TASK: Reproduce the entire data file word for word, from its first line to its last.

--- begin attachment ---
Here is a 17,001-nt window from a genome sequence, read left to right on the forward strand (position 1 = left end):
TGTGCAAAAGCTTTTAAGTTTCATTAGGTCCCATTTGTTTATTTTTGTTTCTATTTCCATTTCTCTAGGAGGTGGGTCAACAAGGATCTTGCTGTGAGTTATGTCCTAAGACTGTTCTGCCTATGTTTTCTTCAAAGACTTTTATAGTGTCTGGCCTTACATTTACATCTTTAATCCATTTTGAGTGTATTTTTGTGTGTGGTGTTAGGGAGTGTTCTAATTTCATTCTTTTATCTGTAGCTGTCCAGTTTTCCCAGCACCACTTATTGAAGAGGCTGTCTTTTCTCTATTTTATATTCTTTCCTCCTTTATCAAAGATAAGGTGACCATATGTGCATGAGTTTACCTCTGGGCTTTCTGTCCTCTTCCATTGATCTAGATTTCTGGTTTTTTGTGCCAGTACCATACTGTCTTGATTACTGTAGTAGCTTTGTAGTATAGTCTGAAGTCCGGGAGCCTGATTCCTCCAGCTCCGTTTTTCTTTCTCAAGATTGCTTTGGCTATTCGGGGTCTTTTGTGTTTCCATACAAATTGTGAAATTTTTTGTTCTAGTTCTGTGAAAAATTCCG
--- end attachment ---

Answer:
Here is a 17,001-nt window from a genome sequence, read left to right on the forward strand (position 1 = left end):
TGTGCAAAAGCTTTTAAGTTTCATTAGGTCCCATTTGTTTATTTTTGTTTCTATTTCCATTTCTCTAGGAGGTGGGTCAACAAGGATCTTGCTGTGAGTTATGTCCTAAGACTGTTCTGCCTATGTTTTCTTCAAAGACTTTTATAGTGTCTGGCCTTACATTTACATCTTTAATCCATTTTGAGTGTATTTTTGTGTGTGGTGTTAGGGAGTGTTCTAATTTCATTCTTTTATCTGTAGCTGTCCAGTTTTCCCAGCACCACTTATTGAAGAGGCTGTCTTTTCTCTATTTTATATTCTTTCCTCCTTTATCAAAGATAAGGTGACCATATGTGCATGAGTTTACCTCTGGGCTTTCTGTCCTCTTCCATTGATCTAGATTTCTGGTTTTTTGTGCCAGTACCATACTGTCTTGATTACTGTAGTAGCTTTGTAGTATAGTCTGAAGTCCGGGAGCCTGATTCCTCCAGCTCCGTTTTTCTTTCTCAAGATTGCTTTGGCTATTCGGGGTCTTTTGTGTTTCCATACAAATTGTGAAATTTTTTGTTCTAGTTCTGTGAAAAATTCCG